This war will be won or lost not on the battlefield but in the minds of potential supporters who have not yet thrown in their lot with the enemy. If we forfeit our values by signaling that they are negotiable in situations of grave or imminent danger, we drive those undecideds into the arms of the enemy. This way lies defeat, and we are well down the road to it.

We might be a little late to the party on this, but Scott Adams, the creator of the cartoon Dilbert, has a plan to end the Iraq war that might have put him in the running to be the White House's war czar.

Adams suggests that we withdraw from all combat operations and instead build a heavily fortified perimeter around all of Iraq's oil interests. As long as the civil war blazes, we continue to pump the Iraqis' oil, with all proceeds going to help the Palestinians (and presumably other downtrodden members of the Arab world). When the sectarian fighting ends and a stable government is established in Iraq, the Iraqis can start pumping the oils themselves and use the natural resources that are rightfully theirs to benefit their own country.

In addition to giving the Iraqis a strong incentive to stop killing one another, the plan should end the loss of American lives because (1) American troops would no longer be in the streets trying to tamp down sectarian violence and (2) they wouldn't be attacked while guarding the pipelines because any disruption to the flow of oil only hurts the Palestinians, and public opinion and diplomatic pressure fro the Arab world would probably keep that from happening.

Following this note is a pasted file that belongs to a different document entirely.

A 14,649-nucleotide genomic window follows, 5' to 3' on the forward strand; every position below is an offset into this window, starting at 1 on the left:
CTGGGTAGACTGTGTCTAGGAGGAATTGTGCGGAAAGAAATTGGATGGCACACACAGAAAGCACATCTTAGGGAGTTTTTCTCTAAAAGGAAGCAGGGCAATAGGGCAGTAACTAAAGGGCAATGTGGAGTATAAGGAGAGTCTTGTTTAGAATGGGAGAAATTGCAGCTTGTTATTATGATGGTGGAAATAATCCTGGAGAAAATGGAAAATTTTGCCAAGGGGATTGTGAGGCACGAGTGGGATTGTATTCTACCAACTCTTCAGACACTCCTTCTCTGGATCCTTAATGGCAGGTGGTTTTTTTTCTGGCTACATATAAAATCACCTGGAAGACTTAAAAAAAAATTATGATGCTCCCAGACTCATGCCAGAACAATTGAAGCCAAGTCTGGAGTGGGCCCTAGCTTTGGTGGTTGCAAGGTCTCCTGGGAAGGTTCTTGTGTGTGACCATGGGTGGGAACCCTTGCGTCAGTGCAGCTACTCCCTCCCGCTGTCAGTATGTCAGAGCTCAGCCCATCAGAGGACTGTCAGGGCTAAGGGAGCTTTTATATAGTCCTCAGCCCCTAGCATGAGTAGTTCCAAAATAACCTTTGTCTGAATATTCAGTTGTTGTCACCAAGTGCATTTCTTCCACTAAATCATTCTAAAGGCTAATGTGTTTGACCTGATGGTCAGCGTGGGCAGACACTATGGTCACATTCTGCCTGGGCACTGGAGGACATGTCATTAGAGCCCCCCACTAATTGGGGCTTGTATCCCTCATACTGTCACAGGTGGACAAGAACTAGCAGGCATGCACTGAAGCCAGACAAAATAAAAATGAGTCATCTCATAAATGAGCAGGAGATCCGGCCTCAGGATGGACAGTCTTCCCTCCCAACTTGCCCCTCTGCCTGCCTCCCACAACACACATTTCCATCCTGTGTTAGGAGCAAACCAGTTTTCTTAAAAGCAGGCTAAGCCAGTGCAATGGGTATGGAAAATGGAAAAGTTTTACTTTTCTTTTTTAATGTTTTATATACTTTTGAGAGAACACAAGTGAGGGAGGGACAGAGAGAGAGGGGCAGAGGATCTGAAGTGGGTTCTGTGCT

Is it fanciful? Yes. Is it impractical? Yes. Is it ripe for corruption and exploitation? Yes.

Is it just about as good as anything else we've got going on right now? You bet.

The Bush Administration is really going out on a limb to save its favorite neocon son, Paul Wolfowitz. Wolfowitz has been embroiled in an ethics scandal as president of the World Bank. As it became clear yesterday that the World Bank board would unanimously support firing Wolfie, Bush offered a compromise: Wolfowitz would step down voluntarily and the bank would share the blame for his ethics violations. (Wolfowitz claims he asked for guidance on handling the ethics of getting his Arab girlfriend a security clearance-required position in the State Department where she earns more than the Secretary of State.)

The board didn't bite and continued moving towards a statement that Wolfowitz had broken the bank's ethical standards and damaged its credibility (Note: His primary campaign was to hold borrowing countries accountable for government corruption). Bush's latest desperate intervention was to shut today's proceedings down early, before the board could issue its statement. The stunt bought time for Bush's precious Wolfie to resign rather than being fired. The board and Mr. "They will greet us as liberators" Wolfowitz are now huddled in closed negotiations. If experience serves as any guide, Wolfie would rather be fired than admit he was wrong.

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Let's take a short break from the Jerry Falwell posthumous pile-on to remember the one thing we can thank him for. As Hustler publisher and Falwell foe-turned-amicable sparring partner Larry Flynt pointed out yesterday: